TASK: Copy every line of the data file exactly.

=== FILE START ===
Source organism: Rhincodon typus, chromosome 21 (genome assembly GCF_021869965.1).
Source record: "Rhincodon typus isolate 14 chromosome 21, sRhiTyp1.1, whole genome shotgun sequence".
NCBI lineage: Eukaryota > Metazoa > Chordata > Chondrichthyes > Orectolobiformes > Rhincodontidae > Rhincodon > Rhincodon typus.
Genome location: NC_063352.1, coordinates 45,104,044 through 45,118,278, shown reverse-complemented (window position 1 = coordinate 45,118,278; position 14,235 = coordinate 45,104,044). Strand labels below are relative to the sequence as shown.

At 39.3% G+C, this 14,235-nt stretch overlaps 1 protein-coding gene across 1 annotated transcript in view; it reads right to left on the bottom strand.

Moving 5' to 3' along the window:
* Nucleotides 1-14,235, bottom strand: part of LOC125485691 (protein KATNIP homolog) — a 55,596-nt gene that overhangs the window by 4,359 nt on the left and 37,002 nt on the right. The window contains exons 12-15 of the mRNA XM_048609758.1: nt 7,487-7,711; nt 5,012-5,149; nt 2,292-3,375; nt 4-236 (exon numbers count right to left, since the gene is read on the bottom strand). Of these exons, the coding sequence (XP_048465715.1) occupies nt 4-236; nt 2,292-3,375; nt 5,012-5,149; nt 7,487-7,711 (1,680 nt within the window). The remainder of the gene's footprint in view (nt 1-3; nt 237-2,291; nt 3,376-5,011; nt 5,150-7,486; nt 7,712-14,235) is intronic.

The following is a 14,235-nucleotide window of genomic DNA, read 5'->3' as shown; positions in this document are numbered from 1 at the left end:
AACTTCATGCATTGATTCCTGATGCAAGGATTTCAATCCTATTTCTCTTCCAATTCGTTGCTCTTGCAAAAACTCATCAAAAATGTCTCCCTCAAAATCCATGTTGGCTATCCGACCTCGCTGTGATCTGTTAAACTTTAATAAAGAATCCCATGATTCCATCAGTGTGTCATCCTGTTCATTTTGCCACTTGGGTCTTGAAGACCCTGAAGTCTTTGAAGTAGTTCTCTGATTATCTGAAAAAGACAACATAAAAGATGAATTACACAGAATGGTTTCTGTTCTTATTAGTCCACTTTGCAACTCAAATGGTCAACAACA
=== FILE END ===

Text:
Source organism: Rhincodon typus, chromosome 21 (genome assembly GCF_021869965.1).
Source record: "Rhincodon typus isolate 14 chromosome 21, sRhiTyp1.1, whole genome shotgun sequence".
NCBI lineage: Eukaryota > Metazoa > Chordata > Chondrichthyes > Orectolobiformes > Rhincodontidae > Rhincodon > Rhincodon typus.
Genome location: NC_063352.1, coordinates 45,104,044 through 45,118,278, shown reverse-complemented (window position 1 = coordinate 45,118,278; position 14,235 = coordinate 45,104,044). Strand labels below are relative to the sequence as shown.

At 39.3% G+C, this 14,235-nt stretch overlaps 1 protein-coding gene across 1 annotated transcript in view; it reads right to left on the bottom strand.

Moving 5' to 3' along the window:
* Nucleotides 1-14,235, bottom strand: part of LOC125485691 (protein KATNIP homolog) — a 55,596-nt gene that overhangs the window by 4,359 nt on the left and 37,002 nt on the right. The window contains exons 12-15 of the mRNA XM_048609758.1: nt 7,487-7,711; nt 5,012-5,149; nt 2,292-3,375; nt 4-236 (exon numbers count right to left, since the gene is read on the bottom strand). Of these exons, the coding sequence (XP_048465715.1) occupies nt 4-236; nt 2,292-3,375; nt 5,012-5,149; nt 7,487-7,711 (1,680 nt within the window). The remainder of the gene's footprint in view (nt 1-3; nt 237-2,291; nt 3,376-5,011; nt 5,150-7,486; nt 7,712-14,235) is intronic.

The following is a 14,235-nucleotide window of genomic DNA, read 5'->3' as shown; positions in this document are numbered from 1 at the left end:
AACTTCATGCATTGATTCCTGATGCAAGGATTTCAATCCTATTTCTCTTCCAATTCGTTGCTCTTGCAAAAACTCATCAAAAATGTCTCCCTCAAAATCCATGTTGGCTATCCGACCTCGCTGTGATCTGTTAAACTTTAATAAAGAATCCCATGATTCCATCAGTGTGTCATCCTGTTCATTTTGCCACTTGGGTCTTGAAGACCCTGAAGTCTTTGAAGTAGTTCTCTGATTATCTGAAAAAGACAACATAAAAGATGAATTACACAGAATGGTTTCTGTTCTTATTAGTCCACTTTGCAACTCAAATGGTCAACAACA